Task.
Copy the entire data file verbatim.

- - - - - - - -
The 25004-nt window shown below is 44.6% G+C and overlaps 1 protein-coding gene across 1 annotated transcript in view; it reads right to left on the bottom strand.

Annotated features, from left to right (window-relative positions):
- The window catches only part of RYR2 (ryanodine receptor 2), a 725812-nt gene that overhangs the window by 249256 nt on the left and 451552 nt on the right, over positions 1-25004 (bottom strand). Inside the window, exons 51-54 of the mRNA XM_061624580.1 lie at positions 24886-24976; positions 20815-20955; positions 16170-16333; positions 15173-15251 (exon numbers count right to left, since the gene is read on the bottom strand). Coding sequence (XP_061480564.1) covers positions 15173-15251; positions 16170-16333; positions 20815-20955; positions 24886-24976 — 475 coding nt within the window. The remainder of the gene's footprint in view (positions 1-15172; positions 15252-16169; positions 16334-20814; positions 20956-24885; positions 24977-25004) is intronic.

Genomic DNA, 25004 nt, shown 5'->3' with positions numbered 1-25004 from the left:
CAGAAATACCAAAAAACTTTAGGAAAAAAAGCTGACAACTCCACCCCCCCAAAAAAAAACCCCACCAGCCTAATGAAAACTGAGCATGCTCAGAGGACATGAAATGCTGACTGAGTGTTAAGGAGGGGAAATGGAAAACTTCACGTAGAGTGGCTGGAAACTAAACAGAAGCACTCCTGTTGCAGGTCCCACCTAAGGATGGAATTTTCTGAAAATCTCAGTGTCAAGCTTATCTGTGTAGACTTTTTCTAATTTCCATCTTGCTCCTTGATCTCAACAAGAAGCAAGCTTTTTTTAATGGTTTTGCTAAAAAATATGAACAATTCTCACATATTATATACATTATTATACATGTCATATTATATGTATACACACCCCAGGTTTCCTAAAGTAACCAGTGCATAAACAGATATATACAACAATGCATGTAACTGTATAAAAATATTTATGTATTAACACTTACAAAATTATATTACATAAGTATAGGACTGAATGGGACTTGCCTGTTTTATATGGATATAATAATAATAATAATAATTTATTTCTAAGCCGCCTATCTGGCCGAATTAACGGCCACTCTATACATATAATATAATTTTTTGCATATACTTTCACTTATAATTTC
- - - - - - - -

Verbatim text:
The 25004-nt window shown below is 44.6% G+C and overlaps 1 protein-coding gene across 1 annotated transcript in view; it reads right to left on the bottom strand.

Annotated features, from left to right (window-relative positions):
- The window catches only part of RYR2 (ryanodine receptor 2), a 725812-nt gene that overhangs the window by 249256 nt on the left and 451552 nt on the right, over positions 1-25004 (bottom strand). Inside the window, exons 51-54 of the mRNA XM_061624580.1 lie at positions 24886-24976; positions 20815-20955; positions 16170-16333; positions 15173-15251 (exon numbers count right to left, since the gene is read on the bottom strand). Coding sequence (XP_061480564.1) covers positions 15173-15251; positions 16170-16333; positions 20815-20955; positions 24886-24976 — 475 coding nt within the window. The remainder of the gene's footprint in view (positions 1-15172; positions 15252-16169; positions 16334-20814; positions 20956-24885; positions 24977-25004) is intronic.

Genomic DNA, 25004 nt, shown 5'->3' with positions numbered 1-25004 from the left:
CAGAAATACCAAAAAACTTTAGGAAAAAAAGCTGACAACTCCACCCCCCCAAAAAAAAACCCCACCAGCCTAATGAAAACTGAGCATGCTCAGAGGACATGAAATGCTGACTGAGTGTTAAGGAGGGGAAATGGAAAACTTCACGTAGAGTGGCTGGAAACTAAACAGAAGCACTCCTGTTGCAGGTCCCACCTAAGGATGGAATTTTCTGAAAATCTCAGTGTCAAGCTTATCTGTGTAGACTTTTTCTAATTTCCATCTTGCTCCTTGATCTCAACAAGAAGCAAGCTTTTTTTAATGGTTTTGCTAAAAAATATGAACAATTCTCACATATTATATACATTATTATACATGTCATATTATATGTATACACACCCCAGGTTTCCTAAAGTAACCAGTGCATAAACAGATATATACAACAATGCATGTAACTGTATAAAAATATTTATGTATTAACACTTACAAAATTATATTACATAAGTATAGGACTGAATGGGACTTGCCTGTTTTATATGGATATAATAATAATAATAATAATTTATTTCTAAGCCGCCTATCTGGCCGAATTAACGGCCACTCTATACATATAATATAATTTTTTGCATATACTTTCACTTATAATTTC